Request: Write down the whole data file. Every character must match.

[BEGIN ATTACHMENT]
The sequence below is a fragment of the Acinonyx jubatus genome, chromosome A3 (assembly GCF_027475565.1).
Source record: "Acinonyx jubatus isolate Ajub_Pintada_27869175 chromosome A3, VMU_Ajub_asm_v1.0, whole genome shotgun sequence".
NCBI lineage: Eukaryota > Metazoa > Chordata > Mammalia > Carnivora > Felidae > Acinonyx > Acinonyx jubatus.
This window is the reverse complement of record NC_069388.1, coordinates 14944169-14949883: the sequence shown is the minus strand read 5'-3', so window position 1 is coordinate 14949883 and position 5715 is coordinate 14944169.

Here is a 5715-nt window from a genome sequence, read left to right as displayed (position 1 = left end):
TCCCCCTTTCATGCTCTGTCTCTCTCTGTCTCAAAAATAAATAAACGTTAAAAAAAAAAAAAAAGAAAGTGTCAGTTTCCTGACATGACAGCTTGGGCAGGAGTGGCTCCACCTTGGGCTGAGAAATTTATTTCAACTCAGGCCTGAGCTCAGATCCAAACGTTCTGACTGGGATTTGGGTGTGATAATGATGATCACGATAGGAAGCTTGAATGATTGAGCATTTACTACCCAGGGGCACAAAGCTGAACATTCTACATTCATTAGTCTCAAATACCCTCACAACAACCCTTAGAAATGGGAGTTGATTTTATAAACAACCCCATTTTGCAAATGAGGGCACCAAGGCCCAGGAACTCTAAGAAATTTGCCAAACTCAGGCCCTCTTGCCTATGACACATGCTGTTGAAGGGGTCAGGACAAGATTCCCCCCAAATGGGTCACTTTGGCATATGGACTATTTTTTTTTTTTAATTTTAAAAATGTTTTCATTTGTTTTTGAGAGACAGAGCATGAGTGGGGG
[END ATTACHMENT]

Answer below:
The sequence below is a fragment of the Acinonyx jubatus genome, chromosome A3 (assembly GCF_027475565.1).
Source record: "Acinonyx jubatus isolate Ajub_Pintada_27869175 chromosome A3, VMU_Ajub_asm_v1.0, whole genome shotgun sequence".
NCBI lineage: Eukaryota > Metazoa > Chordata > Mammalia > Carnivora > Felidae > Acinonyx > Acinonyx jubatus.
This window is the reverse complement of record NC_069388.1, coordinates 14944169-14949883: the sequence shown is the minus strand read 5'-3', so window position 1 is coordinate 14949883 and position 5715 is coordinate 14944169.

Here is a 5715-nt window from a genome sequence, read left to right as displayed (position 1 = left end):
TCCCCCTTTCATGCTCTGTCTCTCTCTGTCTCAAAAATAAATAAACGTTAAAAAAAAAAAAAAAGAAAGTGTCAGTTTCCTGACATGACAGCTTGGGCAGGAGTGGCTCCACCTTGGGCTGAGAAATTTATTTCAACTCAGGCCTGAGCTCAGATCCAAACGTTCTGACTGGGATTTGGGTGTGATAATGATGATCACGATAGGAAGCTTGAATGATTGAGCATTTACTACCCAGGGGCACAAAGCTGAACATTCTACATTCATTAGTCTCAAATACCCTCACAACAACCCTTAGAAATGGGAGTTGATTTTATAAACAACCCCATTTTGCAAATGAGGGCACCAAGGCCCAGGAACTCTAAGAAATTTGCCAAACTCAGGCCCTCTTGCCTATGACACATGCTGTTGAAGGGGTCAGGACAAGATTCCCCCCAAATGGGTCACTTTGGCATATGGACTATTTTTTTTTTTTAATTTTAAAAATGTTTTCATTTGTTTTTGAGAGACAGAGCATGAGTGGGGG